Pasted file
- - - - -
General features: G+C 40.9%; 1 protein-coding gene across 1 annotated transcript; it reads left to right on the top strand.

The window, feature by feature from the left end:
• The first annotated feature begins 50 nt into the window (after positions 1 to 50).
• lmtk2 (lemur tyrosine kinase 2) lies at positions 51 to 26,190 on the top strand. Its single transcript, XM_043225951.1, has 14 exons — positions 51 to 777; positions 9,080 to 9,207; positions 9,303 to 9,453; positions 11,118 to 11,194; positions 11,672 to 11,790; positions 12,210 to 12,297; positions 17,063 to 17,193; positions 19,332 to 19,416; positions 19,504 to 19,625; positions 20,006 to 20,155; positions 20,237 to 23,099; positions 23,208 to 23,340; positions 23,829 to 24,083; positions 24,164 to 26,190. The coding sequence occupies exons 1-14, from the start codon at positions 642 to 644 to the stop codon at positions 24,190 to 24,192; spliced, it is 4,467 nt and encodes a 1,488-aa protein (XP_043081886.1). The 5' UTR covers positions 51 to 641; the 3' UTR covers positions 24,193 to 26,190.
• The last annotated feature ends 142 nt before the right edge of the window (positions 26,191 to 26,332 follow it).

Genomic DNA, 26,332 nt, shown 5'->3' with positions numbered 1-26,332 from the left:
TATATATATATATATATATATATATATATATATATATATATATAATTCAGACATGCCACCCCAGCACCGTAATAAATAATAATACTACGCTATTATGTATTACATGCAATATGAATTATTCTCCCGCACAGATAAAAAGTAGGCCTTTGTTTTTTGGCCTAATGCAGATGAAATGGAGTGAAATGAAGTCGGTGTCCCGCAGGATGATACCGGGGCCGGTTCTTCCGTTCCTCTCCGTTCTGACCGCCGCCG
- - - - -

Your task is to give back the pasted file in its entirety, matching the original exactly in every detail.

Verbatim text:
General features: G+C 40.9%; 1 protein-coding gene across 1 annotated transcript; it reads left to right on the top strand.

The window, feature by feature from the left end:
• The first annotated feature begins 50 nt into the window (after positions 1 to 50).
• lmtk2 (lemur tyrosine kinase 2) lies at positions 51 to 26,190 on the top strand. Its single transcript, XM_043225951.1, has 14 exons — positions 51 to 777; positions 9,080 to 9,207; positions 9,303 to 9,453; positions 11,118 to 11,194; positions 11,672 to 11,790; positions 12,210 to 12,297; positions 17,063 to 17,193; positions 19,332 to 19,416; positions 19,504 to 19,625; positions 20,006 to 20,155; positions 20,237 to 23,099; positions 23,208 to 23,340; positions 23,829 to 24,083; positions 24,164 to 26,190. The coding sequence occupies exons 1-14, from the start codon at positions 642 to 644 to the stop codon at positions 24,190 to 24,192; spliced, it is 4,467 nt and encodes a 1,488-aa protein (XP_043081886.1). The 5' UTR covers positions 51 to 641; the 3' UTR covers positions 24,193 to 26,190.
• The last annotated feature ends 142 nt before the right edge of the window (positions 26,191 to 26,332 follow it).

Genomic DNA, 26,332 nt, shown 5'->3' with positions numbered 1-26,332 from the left:
TATATATATATATATATATATATATATATATATATATATATATAATTCAGACATGCCACCCCAGCACCGTAATAAATAATAATACTACGCTATTATGTATTACATGCAATATGAATTATTCTCCCGCACAGATAAAAAGTAGGCCTTTGTTTTTTGGCCTAATGCAGATGAAATGGAGTGAAATGAAGTCGGTGTCCCGCAGGATGATACCGGGGCCGGTTCTTCCGTTCCTCTCCGTTCTGACCGCCGCCG